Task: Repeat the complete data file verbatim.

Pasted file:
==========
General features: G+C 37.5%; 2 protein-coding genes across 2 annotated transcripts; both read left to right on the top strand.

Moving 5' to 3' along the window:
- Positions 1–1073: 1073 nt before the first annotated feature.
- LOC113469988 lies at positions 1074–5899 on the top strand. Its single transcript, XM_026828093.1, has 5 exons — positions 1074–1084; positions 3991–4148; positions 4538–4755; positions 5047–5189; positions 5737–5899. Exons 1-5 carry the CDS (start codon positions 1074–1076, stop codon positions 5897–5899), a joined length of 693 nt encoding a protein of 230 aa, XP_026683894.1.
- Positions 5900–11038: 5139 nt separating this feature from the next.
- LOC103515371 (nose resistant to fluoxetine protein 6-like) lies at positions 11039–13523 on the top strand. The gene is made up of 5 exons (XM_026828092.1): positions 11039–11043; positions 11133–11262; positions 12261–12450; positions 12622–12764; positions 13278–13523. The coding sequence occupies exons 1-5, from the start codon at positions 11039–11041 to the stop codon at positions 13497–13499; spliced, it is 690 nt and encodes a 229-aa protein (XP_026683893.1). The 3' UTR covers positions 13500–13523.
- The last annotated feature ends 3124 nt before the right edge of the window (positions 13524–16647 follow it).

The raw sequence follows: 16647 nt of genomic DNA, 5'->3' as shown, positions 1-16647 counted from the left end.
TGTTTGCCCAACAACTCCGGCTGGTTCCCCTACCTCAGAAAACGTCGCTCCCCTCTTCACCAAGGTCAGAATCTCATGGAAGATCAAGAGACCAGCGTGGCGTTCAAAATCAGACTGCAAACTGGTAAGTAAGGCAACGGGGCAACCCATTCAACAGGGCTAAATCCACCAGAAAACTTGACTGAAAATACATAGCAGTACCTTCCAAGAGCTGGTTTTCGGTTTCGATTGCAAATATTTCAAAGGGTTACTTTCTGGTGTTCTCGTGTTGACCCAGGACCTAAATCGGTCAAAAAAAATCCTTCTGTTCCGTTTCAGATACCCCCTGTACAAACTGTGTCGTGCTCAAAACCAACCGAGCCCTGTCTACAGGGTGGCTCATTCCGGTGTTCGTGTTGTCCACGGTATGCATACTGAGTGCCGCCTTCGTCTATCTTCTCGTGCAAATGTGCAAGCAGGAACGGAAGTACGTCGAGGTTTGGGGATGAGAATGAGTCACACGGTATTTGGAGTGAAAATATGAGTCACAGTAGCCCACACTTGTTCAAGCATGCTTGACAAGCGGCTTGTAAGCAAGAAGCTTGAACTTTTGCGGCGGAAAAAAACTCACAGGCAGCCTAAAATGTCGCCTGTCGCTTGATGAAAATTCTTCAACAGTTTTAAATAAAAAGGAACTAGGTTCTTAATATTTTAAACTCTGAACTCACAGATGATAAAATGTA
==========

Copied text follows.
General features: G+C 37.5%; 2 protein-coding genes across 2 annotated transcripts; both read left to right on the top strand.

Moving 5' to 3' along the window:
- Positions 1–1073: 1073 nt before the first annotated feature.
- LOC113469988 lies at positions 1074–5899 on the top strand. Its single transcript, XM_026828093.1, has 5 exons — positions 1074–1084; positions 3991–4148; positions 4538–4755; positions 5047–5189; positions 5737–5899. Exons 1-5 carry the CDS (start codon positions 1074–1076, stop codon positions 5897–5899), a joined length of 693 nt encoding a protein of 230 aa, XP_026683894.1.
- Positions 5900–11038: 5139 nt separating this feature from the next.
- LOC103515371 (nose resistant to fluoxetine protein 6-like) lies at positions 11039–13523 on the top strand. The gene is made up of 5 exons (XM_026828092.1): positions 11039–11043; positions 11133–11262; positions 12261–12450; positions 12622–12764; positions 13278–13523. The coding sequence occupies exons 1-5, from the start codon at positions 11039–11041 to the stop codon at positions 13497–13499; spliced, it is 690 nt and encodes a 229-aa protein (XP_026683893.1). The 3' UTR covers positions 13500–13523.
- The last annotated feature ends 3124 nt before the right edge of the window (positions 13524–16647 follow it).

The raw sequence follows: 16647 nt of genomic DNA, 5'->3' as shown, positions 1-16647 counted from the left end.
TGTTTGCCCAACAACTCCGGCTGGTTCCCCTACCTCAGAAAACGTCGCTCCCCTCTTCACCAAGGTCAGAATCTCATGGAAGATCAAGAGACCAGCGTGGCGTTCAAAATCAGACTGCAAACTGGTAAGTAAGGCAACGGGGCAACCCATTCAACAGGGCTAAATCCACCAGAAAACTTGACTGAAAATACATAGCAGTACCTTCCAAGAGCTGGTTTTCGGTTTCGATTGCAAATATTTCAAAGGGTTACTTTCTGGTGTTCTCGTGTTGACCCAGGACCTAAATCGGTCAAAAAAAATCCTTCTGTTCCGTTTCAGATACCCCCTGTACAAACTGTGTCGTGCTCAAAACCAACCGAGCCCTGTCTACAGGGTGGCTCATTCCGGTGTTCGTGTTGTCCACGGTATGCATACTGAGTGCCGCCTTCGTCTATCTTCTCGTGCAAATGTGCAAGCAGGAACGGAAGTACGTCGAGGTTTGGGGATGAGAATGAGTCACACGGTATTTGGAGTGAAAATATGAGTCACAGTAGCCCACACTTGTTCAAGCATGCTTGACAAGCGGCTTGTAAGCAAGAAGCTTGAACTTTTGCGGCGGAAAAAAACTCACAGGCAGCCTAAAATGTCGCCTGTCGCTTGATGAAAATTCTTCAACAGTTTTAAATAAAAAGGAACTAGGTTCTTAATATTTTAAACTCTGAACTCACAGATGATAAAATGTA